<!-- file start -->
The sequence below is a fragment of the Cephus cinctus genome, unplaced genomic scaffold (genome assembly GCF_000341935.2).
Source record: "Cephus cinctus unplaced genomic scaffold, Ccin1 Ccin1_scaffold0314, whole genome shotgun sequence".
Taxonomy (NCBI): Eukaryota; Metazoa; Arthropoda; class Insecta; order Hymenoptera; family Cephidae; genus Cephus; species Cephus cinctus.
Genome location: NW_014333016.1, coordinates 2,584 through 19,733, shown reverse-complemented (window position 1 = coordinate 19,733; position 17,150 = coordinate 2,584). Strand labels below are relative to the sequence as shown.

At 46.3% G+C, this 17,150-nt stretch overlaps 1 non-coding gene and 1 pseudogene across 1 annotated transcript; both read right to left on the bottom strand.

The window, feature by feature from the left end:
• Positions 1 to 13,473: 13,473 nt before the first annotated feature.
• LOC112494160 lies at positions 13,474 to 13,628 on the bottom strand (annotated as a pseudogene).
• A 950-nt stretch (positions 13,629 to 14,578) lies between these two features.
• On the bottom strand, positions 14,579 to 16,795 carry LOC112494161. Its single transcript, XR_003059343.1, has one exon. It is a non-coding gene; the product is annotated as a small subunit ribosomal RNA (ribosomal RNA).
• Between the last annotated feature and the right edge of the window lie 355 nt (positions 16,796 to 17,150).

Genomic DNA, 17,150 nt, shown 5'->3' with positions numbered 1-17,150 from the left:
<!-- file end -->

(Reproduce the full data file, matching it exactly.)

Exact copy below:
The sequence below is a fragment of the Cephus cinctus genome, unplaced genomic scaffold (genome assembly GCF_000341935.2).
Source record: "Cephus cinctus unplaced genomic scaffold, Ccin1 Ccin1_scaffold0314, whole genome shotgun sequence".
Taxonomy (NCBI): Eukaryota; Metazoa; Arthropoda; class Insecta; order Hymenoptera; family Cephidae; genus Cephus; species Cephus cinctus.
Genome location: NW_014333016.1, coordinates 2,584 through 19,733, shown reverse-complemented (window position 1 = coordinate 19,733; position 17,150 = coordinate 2,584). Strand labels below are relative to the sequence as shown.

At 46.3% G+C, this 17,150-nt stretch overlaps 1 non-coding gene and 1 pseudogene across 1 annotated transcript; both read right to left on the bottom strand.

The window, feature by feature from the left end:
• Positions 1 to 13,473: 13,473 nt before the first annotated feature.
• LOC112494160 lies at positions 13,474 to 13,628 on the bottom strand (annotated as a pseudogene).
• A 950-nt stretch (positions 13,629 to 14,578) lies between these two features.
• On the bottom strand, positions 14,579 to 16,795 carry LOC112494161. Its single transcript, XR_003059343.1, has one exon. It is a non-coding gene; the product is annotated as a small subunit ribosomal RNA (ribosomal RNA).
• Between the last annotated feature and the right edge of the window lie 355 nt (positions 16,796 to 17,150).

Genomic DNA, 17,150 nt, shown 5'->3' with positions numbered 1-17,150 from the left: